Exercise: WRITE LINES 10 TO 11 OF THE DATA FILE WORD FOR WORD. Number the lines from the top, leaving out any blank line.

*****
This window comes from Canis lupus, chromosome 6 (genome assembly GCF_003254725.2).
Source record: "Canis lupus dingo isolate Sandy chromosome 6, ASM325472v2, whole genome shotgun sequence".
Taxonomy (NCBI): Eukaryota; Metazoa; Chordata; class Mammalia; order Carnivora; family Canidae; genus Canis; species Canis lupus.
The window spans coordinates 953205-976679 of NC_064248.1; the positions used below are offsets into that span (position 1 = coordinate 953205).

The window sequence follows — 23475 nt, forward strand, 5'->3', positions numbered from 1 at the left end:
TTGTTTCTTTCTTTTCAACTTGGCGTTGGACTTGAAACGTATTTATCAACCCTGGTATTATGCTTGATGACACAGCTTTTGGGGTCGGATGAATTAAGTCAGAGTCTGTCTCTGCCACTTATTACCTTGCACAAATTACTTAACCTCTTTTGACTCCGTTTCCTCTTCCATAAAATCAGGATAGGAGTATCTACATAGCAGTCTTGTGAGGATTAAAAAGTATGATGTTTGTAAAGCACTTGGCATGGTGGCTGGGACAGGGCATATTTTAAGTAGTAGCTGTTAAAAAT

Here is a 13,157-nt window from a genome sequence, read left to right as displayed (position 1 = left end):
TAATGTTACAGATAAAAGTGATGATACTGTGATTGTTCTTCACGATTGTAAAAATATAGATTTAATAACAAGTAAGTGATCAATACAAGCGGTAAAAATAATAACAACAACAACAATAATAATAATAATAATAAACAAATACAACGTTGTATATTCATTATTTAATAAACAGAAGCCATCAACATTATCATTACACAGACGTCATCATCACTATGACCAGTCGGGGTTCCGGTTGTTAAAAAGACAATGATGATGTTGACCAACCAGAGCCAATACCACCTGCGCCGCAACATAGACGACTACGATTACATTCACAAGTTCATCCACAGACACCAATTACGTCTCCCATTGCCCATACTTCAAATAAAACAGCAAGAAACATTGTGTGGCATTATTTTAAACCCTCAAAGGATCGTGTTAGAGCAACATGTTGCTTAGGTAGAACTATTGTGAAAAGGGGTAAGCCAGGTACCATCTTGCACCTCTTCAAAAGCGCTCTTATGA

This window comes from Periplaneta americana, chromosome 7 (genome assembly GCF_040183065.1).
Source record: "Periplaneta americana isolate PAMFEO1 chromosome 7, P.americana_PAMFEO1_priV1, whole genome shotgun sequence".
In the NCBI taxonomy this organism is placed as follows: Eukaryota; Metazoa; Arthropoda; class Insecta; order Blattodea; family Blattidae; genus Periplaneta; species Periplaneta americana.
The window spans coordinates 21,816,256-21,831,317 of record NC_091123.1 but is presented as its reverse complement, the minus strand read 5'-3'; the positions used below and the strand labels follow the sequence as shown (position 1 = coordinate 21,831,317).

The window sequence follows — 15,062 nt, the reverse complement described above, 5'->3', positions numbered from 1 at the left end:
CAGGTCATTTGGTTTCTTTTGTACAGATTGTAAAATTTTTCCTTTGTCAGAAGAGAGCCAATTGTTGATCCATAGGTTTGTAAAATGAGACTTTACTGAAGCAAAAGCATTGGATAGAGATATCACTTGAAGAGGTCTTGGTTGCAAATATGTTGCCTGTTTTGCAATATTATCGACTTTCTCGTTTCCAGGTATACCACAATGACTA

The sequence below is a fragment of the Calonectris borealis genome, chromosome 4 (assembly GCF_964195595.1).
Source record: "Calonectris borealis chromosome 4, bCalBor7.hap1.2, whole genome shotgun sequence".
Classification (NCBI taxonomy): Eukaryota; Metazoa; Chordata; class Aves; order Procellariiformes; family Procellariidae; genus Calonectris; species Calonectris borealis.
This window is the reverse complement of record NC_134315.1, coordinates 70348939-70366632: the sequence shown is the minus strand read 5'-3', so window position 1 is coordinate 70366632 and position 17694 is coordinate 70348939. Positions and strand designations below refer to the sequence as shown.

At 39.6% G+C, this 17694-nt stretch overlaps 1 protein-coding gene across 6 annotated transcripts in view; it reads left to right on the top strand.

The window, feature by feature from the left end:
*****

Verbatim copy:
Source record: "Periplaneta americana isolate PAMFEO1 chromosome 7, P.americana_PAMFEO1_priV1, whole genome shotgun sequence".
In the NCBI taxonomy this organism is placed as follows: Eukaryota; Metazoa; Arthropoda; class Insecta; order Blattodea; family Blattidae; genus Periplaneta; species Periplaneta americana.